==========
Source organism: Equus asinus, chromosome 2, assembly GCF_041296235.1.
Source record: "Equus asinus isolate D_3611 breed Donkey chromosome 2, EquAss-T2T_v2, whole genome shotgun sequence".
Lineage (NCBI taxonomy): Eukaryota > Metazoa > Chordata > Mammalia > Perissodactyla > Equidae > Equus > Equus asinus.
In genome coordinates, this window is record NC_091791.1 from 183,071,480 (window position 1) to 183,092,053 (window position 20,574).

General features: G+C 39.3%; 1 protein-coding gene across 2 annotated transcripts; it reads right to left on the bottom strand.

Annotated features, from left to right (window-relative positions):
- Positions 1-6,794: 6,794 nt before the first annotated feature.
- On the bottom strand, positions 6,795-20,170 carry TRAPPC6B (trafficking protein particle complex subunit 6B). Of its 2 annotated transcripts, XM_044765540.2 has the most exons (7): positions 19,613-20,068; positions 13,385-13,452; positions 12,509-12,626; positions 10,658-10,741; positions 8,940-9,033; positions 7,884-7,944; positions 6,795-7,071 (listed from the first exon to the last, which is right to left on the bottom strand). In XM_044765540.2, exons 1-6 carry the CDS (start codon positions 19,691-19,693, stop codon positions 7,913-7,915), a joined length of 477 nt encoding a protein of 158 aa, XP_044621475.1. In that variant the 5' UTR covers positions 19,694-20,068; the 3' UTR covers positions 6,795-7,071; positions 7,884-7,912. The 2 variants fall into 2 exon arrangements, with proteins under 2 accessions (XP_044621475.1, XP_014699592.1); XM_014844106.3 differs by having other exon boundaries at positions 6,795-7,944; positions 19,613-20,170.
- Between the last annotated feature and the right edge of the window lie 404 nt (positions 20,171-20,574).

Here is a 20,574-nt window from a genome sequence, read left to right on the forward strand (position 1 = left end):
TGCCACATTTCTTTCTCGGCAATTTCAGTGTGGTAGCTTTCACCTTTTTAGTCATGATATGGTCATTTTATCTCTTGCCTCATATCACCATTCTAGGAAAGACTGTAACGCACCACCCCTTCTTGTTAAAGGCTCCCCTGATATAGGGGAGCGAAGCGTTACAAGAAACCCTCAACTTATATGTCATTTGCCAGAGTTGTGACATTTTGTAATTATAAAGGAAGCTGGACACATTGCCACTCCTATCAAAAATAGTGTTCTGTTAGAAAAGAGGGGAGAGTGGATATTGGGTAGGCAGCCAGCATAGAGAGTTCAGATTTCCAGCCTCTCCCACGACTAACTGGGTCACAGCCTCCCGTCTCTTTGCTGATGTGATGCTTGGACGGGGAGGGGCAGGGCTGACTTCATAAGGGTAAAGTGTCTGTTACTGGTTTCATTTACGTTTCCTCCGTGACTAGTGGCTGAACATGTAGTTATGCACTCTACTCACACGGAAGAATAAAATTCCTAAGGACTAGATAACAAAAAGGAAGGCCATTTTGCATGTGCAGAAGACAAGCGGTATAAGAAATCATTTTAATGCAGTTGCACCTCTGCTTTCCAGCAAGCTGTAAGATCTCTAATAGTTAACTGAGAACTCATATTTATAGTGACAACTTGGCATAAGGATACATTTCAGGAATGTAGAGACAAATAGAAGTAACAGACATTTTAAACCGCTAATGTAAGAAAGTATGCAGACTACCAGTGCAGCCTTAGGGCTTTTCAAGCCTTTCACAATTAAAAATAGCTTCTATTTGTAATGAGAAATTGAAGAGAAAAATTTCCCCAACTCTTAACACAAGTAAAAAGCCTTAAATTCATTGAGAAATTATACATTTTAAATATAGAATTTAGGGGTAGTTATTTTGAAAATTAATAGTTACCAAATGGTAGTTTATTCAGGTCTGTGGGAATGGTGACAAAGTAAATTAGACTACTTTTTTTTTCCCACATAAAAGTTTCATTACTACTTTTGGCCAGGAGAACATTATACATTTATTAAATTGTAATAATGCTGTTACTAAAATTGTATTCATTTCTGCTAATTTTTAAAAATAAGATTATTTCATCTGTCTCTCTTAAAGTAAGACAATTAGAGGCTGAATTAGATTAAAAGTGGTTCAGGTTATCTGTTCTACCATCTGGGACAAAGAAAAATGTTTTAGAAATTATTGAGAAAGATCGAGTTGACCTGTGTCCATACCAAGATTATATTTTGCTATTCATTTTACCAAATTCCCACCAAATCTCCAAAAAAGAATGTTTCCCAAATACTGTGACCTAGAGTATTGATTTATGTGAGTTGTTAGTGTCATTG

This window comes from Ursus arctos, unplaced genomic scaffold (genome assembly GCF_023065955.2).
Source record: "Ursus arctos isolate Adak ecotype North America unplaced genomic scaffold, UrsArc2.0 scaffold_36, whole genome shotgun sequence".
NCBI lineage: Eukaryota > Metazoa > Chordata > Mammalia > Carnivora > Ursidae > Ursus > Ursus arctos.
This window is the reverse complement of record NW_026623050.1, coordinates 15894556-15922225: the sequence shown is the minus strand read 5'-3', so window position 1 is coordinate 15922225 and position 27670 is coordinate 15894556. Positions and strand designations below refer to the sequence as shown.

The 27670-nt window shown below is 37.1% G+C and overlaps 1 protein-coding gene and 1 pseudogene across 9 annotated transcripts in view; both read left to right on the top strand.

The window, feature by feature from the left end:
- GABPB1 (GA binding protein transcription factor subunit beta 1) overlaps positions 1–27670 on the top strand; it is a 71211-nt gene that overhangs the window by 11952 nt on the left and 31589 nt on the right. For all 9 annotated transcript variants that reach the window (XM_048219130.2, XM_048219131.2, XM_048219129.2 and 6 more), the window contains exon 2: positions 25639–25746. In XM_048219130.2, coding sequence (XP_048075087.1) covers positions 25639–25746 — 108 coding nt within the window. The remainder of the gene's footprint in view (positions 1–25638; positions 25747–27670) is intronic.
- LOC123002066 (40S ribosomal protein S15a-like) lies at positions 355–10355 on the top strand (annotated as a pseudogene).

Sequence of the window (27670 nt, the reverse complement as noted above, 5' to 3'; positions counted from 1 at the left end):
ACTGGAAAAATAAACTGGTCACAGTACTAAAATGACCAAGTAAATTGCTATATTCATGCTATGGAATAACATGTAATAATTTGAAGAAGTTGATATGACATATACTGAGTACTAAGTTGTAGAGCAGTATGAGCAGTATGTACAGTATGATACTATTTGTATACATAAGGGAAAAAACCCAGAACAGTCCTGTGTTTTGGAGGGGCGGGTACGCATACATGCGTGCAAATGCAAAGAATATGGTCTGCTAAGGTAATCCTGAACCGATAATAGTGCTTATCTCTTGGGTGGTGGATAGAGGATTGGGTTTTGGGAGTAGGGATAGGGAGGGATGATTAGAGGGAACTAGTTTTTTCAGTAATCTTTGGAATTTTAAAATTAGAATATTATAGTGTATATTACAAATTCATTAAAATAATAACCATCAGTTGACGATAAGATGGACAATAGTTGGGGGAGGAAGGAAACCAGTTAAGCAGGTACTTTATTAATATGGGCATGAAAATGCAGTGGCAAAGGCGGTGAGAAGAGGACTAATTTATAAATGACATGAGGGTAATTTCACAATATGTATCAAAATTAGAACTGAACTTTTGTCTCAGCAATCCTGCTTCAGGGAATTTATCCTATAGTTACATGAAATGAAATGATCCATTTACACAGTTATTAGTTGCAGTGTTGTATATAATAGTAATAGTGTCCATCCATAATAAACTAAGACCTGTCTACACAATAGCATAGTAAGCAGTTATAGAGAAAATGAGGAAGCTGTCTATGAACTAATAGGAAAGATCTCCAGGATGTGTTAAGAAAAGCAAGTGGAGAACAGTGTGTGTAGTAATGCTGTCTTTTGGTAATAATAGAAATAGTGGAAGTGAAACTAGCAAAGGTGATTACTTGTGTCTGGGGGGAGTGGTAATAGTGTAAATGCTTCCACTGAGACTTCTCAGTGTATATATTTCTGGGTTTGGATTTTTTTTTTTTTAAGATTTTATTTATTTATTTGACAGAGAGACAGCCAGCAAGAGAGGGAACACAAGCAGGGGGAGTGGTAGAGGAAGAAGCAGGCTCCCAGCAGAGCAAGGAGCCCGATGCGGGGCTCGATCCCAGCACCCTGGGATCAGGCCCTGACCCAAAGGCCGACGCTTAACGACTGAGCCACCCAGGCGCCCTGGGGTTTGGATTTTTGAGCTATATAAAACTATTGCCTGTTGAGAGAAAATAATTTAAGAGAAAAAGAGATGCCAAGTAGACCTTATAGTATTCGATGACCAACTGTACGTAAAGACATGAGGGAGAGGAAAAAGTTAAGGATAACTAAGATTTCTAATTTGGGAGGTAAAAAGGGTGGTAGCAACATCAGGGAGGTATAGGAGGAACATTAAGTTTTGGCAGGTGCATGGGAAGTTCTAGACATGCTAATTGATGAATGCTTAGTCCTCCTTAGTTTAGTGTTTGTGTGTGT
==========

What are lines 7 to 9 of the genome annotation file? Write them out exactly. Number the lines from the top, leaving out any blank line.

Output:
- Positions 1-6,794: 6,794 nt before the first annotated feature.
- On the bottom strand, positions 6,795-20,170 carry TRAPPC6B (trafficking protein particle complex subunit 6B). Of its 2 annotated transcripts, XM_044765540.2 has the most exons (7): positions 19,613-20,068; positions 13,385-13,452; positions 12,509-12,626; positions 10,658-10,741; positions 8,940-9,033; positions 7,884-7,944; positions 6,795-7,071 (listed from the first exon to the last, which is right to left on the bottom strand). In XM_044765540.2, exons 1-6 carry the CDS (start codon positions 19,691-19,693, stop codon positions 7,913-7,915), a joined length of 477 nt encoding a protein of 158 aa, XP_044621475.1. In that variant the 5' UTR covers positions 19,694-20,068; the 3' UTR covers positions 6,795-7,071; positions 7,884-7,912. The 2 variants fall into 2 exon arrangements, with proteins under 2 accessions (XP_044621475.1, XP_014699592.1); XM_014844106.3 differs by having other exon boundaries at positions 6,795-7,944; positions 19,613-20,170.
- Between the last annotated feature and the right edge of the window lie 404 nt (positions 20,171-20,574).